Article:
La Nouba kicks off series of free performances in Orlando.

The La Nouba performers arrive by bus to a huge crowd waiting for them at Orlando City Hall. (Photo by Michael Freeman).

ORLANDO – By noon, there was a massive crowd all around City Hall, one so large it had the look of a political rally.
As it turns out, it was anything but.
For one thing, a section in front of City Hall had been roped off – although there was no stage set up inside it. But there was a bus parked in front of City Hall, and right around noon, to the strong applause of the folks in that crowd, the doors of the bus opened.
A van next to the travel bus may have been a tip off for anyone walking by City Hall and wondering what all the commotion was about. On the side of the van was the logo for La Nouba by Cirque du Soleil, the Quebec-based organization that has been providing artistic entertainment since 1984, including at Downtown Disney.
The performers who got off the bus, in white costumes and white makeup, or dressed as clowns, started mingling with the crowd, performing for them – including for Orlando Mayor Buddy Dyer, who posed for photos with the performers.
And in the half hour that the La Nouba entertainers created magic for the entranced crowd, it was all done for free for anyone who showed up early to get a good spot to watch and take photos – or even pedestrians simply walking by.
The performance was a collaboration between La Nouba by Cirque du Soleil and Creative City Project to allow Orlando residents to enjoy a free lunchtime performance featuring more than 30 minutes of dance, live music, and comedic entertainment.
October is National Arts and Humanities Month, designed as a coast-to-coast collective recognition of the importance of culture in America, and intended to encourage Americans to explore new facets of the arts and humanities in their communities – and lives.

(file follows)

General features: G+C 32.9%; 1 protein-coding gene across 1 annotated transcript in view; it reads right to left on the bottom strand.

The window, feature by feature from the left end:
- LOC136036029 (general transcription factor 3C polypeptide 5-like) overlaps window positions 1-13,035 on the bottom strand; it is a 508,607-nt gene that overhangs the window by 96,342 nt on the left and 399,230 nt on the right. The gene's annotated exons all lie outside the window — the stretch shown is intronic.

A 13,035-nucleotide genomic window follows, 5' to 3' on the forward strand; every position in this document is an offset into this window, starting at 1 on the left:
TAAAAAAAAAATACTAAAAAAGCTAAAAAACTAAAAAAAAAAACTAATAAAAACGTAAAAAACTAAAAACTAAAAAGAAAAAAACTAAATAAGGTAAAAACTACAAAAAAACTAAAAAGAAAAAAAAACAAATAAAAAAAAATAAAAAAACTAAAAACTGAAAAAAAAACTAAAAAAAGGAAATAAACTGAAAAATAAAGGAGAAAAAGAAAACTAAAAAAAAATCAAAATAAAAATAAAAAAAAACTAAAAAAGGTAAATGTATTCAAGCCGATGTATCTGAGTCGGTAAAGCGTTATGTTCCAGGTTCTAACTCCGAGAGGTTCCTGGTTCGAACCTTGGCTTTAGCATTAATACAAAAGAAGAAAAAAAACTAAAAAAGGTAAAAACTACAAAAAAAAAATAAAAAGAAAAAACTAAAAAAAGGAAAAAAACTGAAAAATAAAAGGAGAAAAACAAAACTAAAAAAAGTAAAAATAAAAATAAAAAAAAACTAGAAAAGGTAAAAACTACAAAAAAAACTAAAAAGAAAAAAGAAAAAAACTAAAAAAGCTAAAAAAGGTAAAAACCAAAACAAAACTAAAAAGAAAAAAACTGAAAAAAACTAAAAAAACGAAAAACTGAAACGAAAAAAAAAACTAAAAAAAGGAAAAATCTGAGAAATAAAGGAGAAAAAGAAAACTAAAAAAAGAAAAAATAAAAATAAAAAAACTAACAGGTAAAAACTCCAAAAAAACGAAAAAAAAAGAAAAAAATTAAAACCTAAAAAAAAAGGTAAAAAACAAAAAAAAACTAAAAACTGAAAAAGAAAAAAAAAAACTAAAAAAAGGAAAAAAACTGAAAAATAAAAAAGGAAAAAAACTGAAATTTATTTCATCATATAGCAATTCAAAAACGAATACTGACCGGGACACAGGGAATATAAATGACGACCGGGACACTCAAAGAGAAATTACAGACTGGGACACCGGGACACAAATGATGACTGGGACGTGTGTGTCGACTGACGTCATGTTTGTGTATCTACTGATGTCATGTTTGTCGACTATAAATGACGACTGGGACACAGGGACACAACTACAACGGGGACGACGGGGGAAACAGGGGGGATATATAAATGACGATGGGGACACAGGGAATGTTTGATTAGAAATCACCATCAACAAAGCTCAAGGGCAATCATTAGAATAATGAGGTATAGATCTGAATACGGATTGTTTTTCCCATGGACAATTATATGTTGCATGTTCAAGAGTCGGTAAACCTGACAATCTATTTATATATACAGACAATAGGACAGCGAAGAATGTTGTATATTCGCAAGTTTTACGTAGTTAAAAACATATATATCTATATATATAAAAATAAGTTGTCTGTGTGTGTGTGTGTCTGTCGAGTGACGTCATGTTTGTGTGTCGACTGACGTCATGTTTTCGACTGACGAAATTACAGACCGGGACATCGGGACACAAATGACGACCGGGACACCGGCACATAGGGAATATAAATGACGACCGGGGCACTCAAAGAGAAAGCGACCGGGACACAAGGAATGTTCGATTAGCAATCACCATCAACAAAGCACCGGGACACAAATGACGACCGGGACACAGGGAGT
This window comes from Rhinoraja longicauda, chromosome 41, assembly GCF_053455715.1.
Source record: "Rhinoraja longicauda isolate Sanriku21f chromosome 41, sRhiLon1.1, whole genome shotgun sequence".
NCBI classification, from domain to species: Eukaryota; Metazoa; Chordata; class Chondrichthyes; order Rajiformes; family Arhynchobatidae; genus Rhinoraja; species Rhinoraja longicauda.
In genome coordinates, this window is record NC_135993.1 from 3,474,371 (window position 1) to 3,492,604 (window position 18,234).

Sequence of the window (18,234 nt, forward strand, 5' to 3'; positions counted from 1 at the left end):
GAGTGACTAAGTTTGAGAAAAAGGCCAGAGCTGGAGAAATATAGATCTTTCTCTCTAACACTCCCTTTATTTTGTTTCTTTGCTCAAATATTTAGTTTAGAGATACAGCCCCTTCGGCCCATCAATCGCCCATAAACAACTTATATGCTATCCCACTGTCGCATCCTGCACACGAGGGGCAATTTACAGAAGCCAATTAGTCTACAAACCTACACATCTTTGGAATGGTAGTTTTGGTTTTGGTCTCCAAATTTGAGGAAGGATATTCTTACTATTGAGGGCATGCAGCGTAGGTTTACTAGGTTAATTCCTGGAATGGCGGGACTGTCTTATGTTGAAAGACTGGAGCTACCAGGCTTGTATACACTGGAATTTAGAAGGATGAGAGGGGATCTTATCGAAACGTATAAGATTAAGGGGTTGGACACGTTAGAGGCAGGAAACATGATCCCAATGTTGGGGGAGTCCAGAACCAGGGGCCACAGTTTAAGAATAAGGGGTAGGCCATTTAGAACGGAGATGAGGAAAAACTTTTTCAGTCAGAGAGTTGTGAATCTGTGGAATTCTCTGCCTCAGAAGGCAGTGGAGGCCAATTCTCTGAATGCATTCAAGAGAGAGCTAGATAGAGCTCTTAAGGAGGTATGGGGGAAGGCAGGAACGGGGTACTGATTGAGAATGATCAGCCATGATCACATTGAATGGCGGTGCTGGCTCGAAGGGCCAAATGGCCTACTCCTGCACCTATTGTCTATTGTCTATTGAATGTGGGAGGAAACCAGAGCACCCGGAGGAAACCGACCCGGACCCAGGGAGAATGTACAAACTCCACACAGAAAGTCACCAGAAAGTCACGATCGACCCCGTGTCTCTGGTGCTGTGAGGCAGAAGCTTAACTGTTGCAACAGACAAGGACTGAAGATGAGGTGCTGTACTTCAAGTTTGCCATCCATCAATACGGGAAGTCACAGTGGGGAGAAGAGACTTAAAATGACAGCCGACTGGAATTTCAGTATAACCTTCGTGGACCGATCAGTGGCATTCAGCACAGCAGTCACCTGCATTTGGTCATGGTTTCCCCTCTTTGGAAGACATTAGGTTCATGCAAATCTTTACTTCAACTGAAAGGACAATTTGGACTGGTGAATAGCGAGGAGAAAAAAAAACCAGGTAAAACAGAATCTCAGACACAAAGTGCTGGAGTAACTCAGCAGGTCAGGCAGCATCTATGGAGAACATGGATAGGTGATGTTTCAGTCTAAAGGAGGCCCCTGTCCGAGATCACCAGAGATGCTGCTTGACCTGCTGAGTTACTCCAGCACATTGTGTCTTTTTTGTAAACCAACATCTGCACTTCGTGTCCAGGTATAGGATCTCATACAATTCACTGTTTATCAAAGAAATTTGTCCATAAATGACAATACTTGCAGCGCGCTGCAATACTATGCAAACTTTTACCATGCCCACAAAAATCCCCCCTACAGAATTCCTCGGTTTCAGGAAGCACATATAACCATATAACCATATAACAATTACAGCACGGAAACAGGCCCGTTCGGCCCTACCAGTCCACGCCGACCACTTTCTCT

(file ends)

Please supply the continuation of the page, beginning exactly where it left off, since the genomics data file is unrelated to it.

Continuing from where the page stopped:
Mayor Buddy Dyer poses for a photo with one of the La Nouba performers. (Photo by Michael Freeman).


It’s sponsored by Americans for the Arts, a nonprofit organization founded in 1960 with the goal of advancing the arts and arts education.
It’s also a project being embraced by the United Arts of Central Florida, in recognition of the important role that the non-profit arts community plays in the Greater Orlando area, and done through an event that’s been named The Creative City Project.
That project is producing a series of free performances that coincide with National Arts and Humanities Month, with diverse performance options available in this city.
“This is our first annual event,” said Theresa Dobritch, spokesperson for the Creative City Project. “We were thinking about this all summer long, and then came to the realization that October was National Arts and Humanities Month.”
So they began scheduling a series of performances throughout the city, all easily accessible to the public – and free, she added.
“We want to tell people that Orlando is a great artistic city,” Dobritch said. “Orlando is such a creative place, that we want to be known for our arts community here, not just Disney. Don’t get me wrong, we love Disney, but we also want people to know there is more to this area than Lake Buena Vista.”
Earlier this month, Dyer issued a proclamation by the city in honor of National Arts and Humanities Month, while noting that a national study released in August showed that Orlando’s diverse cultural arts community has helped to pump tens of millions of dollars into the local economy.
Americans for the Arts examined 182 communities across the nation, and found that the nonprofit arts community has been big business, and that nonprofit arts groups in Orlando have helped to generate about $94 million worth of spending by tourists, residents and nonprofit organizations, while also leading to the support of nearly 3,487 local jobs.
A lot of this revenue gets generated by activities related to patronizing the arts. For example, people pay to buy tickets to the event, but they also spend money before and after the show on meals or baby-sitting.
That money goes directly into downtown restaurants, shops, theaters, and other venues, and it helps cover the wages paid to local arts employees. In the meantime, the city collects license and user fees from these activities.

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